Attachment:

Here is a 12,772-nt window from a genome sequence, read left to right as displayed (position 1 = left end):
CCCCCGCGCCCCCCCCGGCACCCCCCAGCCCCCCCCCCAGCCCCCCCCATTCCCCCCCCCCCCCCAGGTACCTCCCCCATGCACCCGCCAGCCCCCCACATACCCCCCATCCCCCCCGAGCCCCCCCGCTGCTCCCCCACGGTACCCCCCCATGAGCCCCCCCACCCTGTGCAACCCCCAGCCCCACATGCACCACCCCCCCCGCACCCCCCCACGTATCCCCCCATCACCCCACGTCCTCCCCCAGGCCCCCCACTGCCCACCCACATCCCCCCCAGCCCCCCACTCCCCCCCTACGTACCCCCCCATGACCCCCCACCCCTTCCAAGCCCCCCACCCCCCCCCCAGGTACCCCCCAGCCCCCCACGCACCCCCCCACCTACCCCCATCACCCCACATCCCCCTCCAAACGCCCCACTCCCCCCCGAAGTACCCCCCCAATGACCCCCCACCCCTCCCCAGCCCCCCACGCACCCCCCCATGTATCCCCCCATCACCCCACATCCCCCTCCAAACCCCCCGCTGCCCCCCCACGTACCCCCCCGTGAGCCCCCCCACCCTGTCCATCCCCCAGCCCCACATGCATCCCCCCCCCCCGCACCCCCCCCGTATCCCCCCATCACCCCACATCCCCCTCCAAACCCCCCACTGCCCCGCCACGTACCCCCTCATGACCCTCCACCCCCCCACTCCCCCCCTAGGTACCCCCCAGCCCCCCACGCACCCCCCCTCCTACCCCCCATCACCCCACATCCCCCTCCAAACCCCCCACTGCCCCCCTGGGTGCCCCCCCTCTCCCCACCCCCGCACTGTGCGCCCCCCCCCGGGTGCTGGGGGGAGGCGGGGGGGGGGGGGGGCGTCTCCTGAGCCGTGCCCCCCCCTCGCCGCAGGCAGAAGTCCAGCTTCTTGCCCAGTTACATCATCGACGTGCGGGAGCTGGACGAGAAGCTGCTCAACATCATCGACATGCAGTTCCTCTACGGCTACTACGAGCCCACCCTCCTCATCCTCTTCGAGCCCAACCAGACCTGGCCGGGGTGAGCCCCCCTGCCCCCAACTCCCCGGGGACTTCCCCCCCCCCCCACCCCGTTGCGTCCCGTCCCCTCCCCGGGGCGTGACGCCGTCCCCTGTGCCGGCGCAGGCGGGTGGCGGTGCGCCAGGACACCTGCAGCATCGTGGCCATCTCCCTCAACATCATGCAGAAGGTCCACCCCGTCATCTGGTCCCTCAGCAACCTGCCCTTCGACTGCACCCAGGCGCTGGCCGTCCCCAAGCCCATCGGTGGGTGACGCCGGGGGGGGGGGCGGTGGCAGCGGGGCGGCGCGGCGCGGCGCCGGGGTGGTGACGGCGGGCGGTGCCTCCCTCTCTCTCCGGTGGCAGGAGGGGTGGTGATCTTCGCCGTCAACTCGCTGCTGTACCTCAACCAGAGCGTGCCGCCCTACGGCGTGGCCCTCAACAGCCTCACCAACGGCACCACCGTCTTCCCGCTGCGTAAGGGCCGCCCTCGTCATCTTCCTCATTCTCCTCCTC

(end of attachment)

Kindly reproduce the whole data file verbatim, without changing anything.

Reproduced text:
Here is a 12,772-nt window from a genome sequence, read left to right as displayed (position 1 = left end):
CCCCCGCGCCCCCCCCGGCACCCCCCAGCCCCCCCCCCAGCCCCCCCCATTCCCCCCCCCCCCCCAGGTACCTCCCCCATGCACCCGCCAGCCCCCCACATACCCCCCATCCCCCCCGAGCCCCCCCGCTGCTCCCCCACGGTACCCCCCCATGAGCCCCCCCACCCTGTGCAACCCCCAGCCCCACATGCACCACCCCCCCCGCACCCCCCCACGTATCCCCCCATCACCCCACGTCCTCCCCCAGGCCCCCCACTGCCCACCCACATCCCCCCCAGCCCCCCACTCCCCCCCTACGTACCCCCCCATGACCCCCCACCCCTTCCAAGCCCCCCACCCCCCCCCCAGGTACCCCCCAGCCCCCCACGCACCCCCCCACCTACCCCCATCACCCCACATCCCCCTCCAAACGCCCCACTCCCCCCCGAAGTACCCCCCCAATGACCCCCCACCCCTCCCCAGCCCCCCACGCACCCCCCCATGTATCCCCCCATCACCCCACATCCCCCTCCAAACCCCCCGCTGCCCCCCCACGTACCCCCCCGTGAGCCCCCCCACCCTGTCCATCCCCCAGCCCCACATGCATCCCCCCCCCCCGCACCCCCCCCGTATCCCCCCATCACCCCACATCCCCCTCCAAACCCCCCACTGCCCCGCCACGTACCCCCTCATGACCCTCCACCCCCCCACTCCCCCCCTAGGTACCCCCCAGCCCCCCACGCACCCCCCCTCCTACCCCCCATCACCCCACATCCCCCTCCAAACCCCCCACTGCCCCCCTGGGTGCCCCCCCTCTCCCCACCCCCGCACTGTGCGCCCCCCCCCGGGTGCTGGGGGGAGGCGGGGGGGGGGGGGGGCGTCTCCTGAGCCGTGCCCCCCCCTCGCCGCAGGCAGAAGTCCAGCTTCTTGCCCAGTTACATCATCGACGTGCGGGAGCTGGACGAGAAGCTGCTCAACATCATCGACATGCAGTTCCTCTACGGCTACTACGAGCCCACCCTCCTCATCCTCTTCGAGCCCAACCAGACCTGGCCGGGGTGAGCCCCCCTGCCCCCAACTCCCCGGGGACTTCCCCCCCCCCCCACCCCGTTGCGTCCCGTCCCCTCCCCGGGGCGTGACGCCGTCCCCTGTGCCGGCGCAGGCGGGTGGCGGTGCGCCAGGACACCTGCAGCATCGTGGCCATCTCCCTCAACATCATGCAGAAGGTCCACCCCGTCATCTGGTCCCTCAGCAACCTGCCCTTCGACTGCACCCAGGCGCTGGCCGTCCCCAAGCCCATCGGTGGGTGACGCCGGGGGGGGGGGCGGTGGCAGCGGGGCGGCGCGGCGCGGCGCCGGGGTGGTGACGGCGGGCGGTGCCTCCCTCTCTCTCCGGTGGCAGGAGGGGTGGTGATCTTCGCCGTCAACTCGCTGCTGTACCTCAACCAGAGCGTGCCGCCCTACGGCGTGGCCCTCAACAGCCTCACCAACGGCACCACCGTCTTCCCGCTGCGTAAGGGCCGCCCTCGTCATCTTCCTCATTCTCCTCCTC